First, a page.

#mypubliclandsroadtrip watches the sun set at the Trona Pinnacles, one of the most unusual geologic wonders in the California Desert.
This landscape consists of more than 500 tufa (calcium carbonate) pinnacles rising from the bed of the Searles Dry Lake basin. These tufa spires were formed underwater, 10,000 to 100,000 years ago, when Searles Lake established a link in an interconnected chain of Pleistocene lakes stretching from Mono Lake to Death Valley.
Did you know? Geologically the pinnacles are classified into four general shapes - towers, tombstones, ridges and cones.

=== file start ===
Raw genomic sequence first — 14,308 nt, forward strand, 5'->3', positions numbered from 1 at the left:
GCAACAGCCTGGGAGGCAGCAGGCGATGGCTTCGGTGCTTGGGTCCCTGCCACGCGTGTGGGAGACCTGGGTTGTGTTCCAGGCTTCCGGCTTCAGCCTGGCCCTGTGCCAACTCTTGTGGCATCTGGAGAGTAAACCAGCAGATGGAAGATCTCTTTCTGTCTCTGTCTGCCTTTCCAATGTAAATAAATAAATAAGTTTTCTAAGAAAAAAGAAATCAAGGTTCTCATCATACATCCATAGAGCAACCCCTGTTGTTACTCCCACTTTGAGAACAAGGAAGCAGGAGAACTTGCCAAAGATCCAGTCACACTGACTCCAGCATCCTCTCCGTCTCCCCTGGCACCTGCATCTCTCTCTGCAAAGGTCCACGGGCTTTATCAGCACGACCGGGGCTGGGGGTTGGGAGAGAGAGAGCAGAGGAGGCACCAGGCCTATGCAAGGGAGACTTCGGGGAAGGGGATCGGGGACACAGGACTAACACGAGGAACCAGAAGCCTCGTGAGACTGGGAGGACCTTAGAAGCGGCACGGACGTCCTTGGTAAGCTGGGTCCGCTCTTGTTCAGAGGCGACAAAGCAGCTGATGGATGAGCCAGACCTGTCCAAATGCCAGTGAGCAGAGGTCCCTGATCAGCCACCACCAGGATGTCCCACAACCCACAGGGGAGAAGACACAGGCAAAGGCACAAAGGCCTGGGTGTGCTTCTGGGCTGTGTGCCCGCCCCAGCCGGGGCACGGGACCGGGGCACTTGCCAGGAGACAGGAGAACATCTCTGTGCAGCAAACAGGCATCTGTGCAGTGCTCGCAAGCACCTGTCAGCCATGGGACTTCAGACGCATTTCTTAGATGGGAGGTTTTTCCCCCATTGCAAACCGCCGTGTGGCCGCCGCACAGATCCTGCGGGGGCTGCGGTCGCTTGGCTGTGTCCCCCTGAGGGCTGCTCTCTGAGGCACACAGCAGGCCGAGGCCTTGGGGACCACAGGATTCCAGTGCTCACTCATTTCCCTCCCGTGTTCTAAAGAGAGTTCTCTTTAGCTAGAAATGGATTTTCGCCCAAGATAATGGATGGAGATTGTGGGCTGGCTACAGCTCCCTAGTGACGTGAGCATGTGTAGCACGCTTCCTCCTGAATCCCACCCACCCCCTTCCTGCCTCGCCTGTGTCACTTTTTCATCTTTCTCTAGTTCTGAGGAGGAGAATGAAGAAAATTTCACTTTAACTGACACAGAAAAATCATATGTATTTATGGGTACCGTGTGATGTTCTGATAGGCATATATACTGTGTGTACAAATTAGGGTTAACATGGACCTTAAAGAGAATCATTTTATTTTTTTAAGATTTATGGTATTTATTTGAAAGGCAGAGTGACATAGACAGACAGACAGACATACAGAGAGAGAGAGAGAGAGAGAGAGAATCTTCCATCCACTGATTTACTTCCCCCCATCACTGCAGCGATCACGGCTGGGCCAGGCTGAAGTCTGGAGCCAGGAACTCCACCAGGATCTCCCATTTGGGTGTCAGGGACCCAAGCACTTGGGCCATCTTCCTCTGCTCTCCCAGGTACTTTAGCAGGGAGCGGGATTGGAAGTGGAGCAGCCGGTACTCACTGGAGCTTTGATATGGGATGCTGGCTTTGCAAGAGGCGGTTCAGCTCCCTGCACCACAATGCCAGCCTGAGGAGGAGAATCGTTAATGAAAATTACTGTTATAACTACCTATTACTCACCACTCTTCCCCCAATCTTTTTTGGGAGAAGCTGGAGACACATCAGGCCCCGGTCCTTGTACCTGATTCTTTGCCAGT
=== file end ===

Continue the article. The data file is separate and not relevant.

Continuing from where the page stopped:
Towers are taller than they are wide and rise 30 to 40 feet. Look for pointed, rounded or flat summits.
Tombstones are stubby and squat and rise 20 to 30 feet.
Ridges are massive, toothy and tufa runs. Trona Pinnacles has three ridges. One ridge is 800 feet long, 500 feet wide and 140 feet tall.
Cones are less than 10 feet tall. Dumpy and mounded cone shapes lay scattered throughout the Trona Pinnacles
The Trona Pinnacles were designated by the Department of the Interior as a National Natural Landmark in 1968 to protect one of the nation’s best examples of tufa formation. Explore #yourlands!